Is leaving her life behind the only way for Maggie to find happiness – and love?

Neurosurgeon Maggie Sullivan knows she needs to slow down before she burns out completely, and the best place she can do that is by heading home to Sullivan’s Crossing.

Indulging in the simple life should be the perfect escape. But Maggie’s world is rocked and she must take responsibility for the Crossing.

When quiet and serious Cal Jones, offers to lend a hand, Maggie is suspicious of his motive. Though as Cal and Maggie spend more time together it gives Maggie hope for something brighter just on the horizon…

This is a book based in Sulllivan’s Crossing, a camp site, high up in the mountains, and it is a really nice long read.  It is a story of second chances.

I remember reading about these really long mountain trails in the United States in actual biographies of people who have undertaken these trails, so the setting was immediately less strange to me.

 In these stories of how people undertook these extreme long walks they mentioned the crossing places where people met up, left packages in the post office, left messages for other travellers in diaries, and so on. But this is Colorado and to own a crossing place in Colorado, high up in the mountains, is an extreme undertaking. There is such a long cold winter and such a short summer.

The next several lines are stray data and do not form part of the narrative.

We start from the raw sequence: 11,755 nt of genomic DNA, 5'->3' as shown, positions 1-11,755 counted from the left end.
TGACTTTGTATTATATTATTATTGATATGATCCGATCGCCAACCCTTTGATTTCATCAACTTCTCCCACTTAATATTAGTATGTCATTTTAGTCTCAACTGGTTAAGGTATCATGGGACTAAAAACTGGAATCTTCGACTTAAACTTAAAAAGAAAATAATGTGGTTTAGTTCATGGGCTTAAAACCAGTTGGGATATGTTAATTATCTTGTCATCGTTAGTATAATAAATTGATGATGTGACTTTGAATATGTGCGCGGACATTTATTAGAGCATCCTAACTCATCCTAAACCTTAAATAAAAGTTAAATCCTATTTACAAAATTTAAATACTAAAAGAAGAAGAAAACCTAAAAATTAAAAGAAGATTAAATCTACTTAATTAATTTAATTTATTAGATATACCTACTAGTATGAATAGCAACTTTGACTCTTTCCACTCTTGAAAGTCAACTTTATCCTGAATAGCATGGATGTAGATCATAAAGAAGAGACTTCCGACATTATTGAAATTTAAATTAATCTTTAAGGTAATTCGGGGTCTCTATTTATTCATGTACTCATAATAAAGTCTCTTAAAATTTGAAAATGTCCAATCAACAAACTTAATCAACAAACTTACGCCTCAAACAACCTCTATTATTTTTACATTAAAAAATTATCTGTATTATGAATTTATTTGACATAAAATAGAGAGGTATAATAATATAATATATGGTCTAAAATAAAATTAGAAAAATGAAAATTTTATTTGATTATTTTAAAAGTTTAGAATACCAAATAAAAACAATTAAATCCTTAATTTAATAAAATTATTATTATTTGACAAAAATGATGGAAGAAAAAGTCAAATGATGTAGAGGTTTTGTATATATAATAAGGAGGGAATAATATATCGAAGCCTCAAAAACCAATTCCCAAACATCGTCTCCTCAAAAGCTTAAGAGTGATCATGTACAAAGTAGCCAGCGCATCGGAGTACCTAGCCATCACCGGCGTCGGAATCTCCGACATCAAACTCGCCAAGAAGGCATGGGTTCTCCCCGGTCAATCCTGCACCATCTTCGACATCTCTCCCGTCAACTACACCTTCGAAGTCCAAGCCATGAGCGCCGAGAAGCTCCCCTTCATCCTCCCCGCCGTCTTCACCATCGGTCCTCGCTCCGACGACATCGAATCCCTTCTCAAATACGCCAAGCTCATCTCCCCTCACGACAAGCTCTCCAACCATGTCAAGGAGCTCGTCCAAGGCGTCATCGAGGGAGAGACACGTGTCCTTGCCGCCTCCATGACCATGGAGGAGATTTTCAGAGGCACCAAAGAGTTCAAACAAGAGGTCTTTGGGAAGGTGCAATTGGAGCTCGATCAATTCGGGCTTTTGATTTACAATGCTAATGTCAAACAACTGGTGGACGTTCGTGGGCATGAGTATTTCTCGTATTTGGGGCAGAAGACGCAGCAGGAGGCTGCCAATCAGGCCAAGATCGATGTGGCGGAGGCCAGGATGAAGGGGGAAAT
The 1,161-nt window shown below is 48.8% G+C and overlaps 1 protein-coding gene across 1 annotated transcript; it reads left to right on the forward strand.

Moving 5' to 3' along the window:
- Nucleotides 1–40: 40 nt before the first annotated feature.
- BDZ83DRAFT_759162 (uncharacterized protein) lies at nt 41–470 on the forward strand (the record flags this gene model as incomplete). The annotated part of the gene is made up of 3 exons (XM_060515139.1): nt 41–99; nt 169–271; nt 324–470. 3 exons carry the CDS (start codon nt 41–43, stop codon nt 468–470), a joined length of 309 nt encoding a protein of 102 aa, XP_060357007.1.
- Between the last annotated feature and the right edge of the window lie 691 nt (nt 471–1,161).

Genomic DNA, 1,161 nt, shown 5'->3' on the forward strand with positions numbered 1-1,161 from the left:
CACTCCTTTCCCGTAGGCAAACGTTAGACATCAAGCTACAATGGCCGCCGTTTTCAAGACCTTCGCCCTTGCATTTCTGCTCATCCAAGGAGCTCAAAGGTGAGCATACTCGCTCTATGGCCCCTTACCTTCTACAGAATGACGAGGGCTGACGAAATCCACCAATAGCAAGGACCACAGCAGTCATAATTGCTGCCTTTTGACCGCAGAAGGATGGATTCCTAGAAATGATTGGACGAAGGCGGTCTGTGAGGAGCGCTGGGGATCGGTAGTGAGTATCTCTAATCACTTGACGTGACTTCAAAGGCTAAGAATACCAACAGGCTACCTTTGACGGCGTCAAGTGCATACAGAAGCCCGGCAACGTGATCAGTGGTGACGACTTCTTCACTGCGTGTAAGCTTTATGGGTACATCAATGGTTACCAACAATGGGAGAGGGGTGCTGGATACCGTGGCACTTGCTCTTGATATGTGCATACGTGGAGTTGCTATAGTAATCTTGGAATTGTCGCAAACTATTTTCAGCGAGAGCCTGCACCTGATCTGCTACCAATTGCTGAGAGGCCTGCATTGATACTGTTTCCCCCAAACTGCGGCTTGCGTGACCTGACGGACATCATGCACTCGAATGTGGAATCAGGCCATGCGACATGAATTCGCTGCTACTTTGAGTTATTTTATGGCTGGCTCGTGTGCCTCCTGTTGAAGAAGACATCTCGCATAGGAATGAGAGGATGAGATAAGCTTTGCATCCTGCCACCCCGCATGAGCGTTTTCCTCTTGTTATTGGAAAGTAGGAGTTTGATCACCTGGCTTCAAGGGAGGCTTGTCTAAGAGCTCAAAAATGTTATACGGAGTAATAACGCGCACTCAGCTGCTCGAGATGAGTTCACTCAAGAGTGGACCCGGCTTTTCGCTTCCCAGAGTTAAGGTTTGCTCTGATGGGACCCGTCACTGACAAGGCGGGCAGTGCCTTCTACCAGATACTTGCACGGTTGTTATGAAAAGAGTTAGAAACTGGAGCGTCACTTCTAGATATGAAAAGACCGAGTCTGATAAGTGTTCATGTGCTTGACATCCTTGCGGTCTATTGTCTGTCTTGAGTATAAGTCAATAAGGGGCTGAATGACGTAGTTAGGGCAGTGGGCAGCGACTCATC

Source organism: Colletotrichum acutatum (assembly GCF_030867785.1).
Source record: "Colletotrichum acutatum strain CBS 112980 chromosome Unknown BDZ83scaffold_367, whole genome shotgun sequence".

I thought that the background stories of Cole and Maggie were told wonderfully.

 I specially empathised with Cal – California – and his wife with scleroderma. Our daughter has it, although not so aggressively as in his wife’s case.  It can be very nasty indeed, especially in the world of autoimmune diseases as it tends to be – see one add one.  

To some extent the ending was inevitable, but the way we got there was very nicely told. This may not be great literature but it is satisfying reading. Good storytelling, well described characters, and some good plotting, as the author herself tells us – there should always be possibilities in a good story  – believable ones have a complex process in plotting, and the greats of literature she says, got their characters up a tree and then threw rocks at them (see location 2478 in the eBook).

A solid 4 stars.

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Yet more secrets

content?id=tSjaDwAAQBAJ&printsec=frontcover&img=1&zoom=1&source=gbs api - Yet more secrets Falling For The Secret Prince
(Royal Christmas at Seattle General, Book 1)
Alison Roberts
Fiction
HarperCollins UK, (Mills & Boon Medical)
October 29, 2020
192
three star - Yet more secrets

Revealing his past... is a risk worth taking! Dr. Dom Di Rossi’s world literally crashes through the ER doors when his father, the King of Isola Verde, is involved in a car crash. Until now, Dom’s royal connection has been carefully guarded. But when Dr. Emilia Featherstone, his old medical school rival, recognizes a previously unseen vulnerability behind his delicious eyes, she unintentionally becomes the keeper of his secret – and his heart!

image 18 - Yet more secrets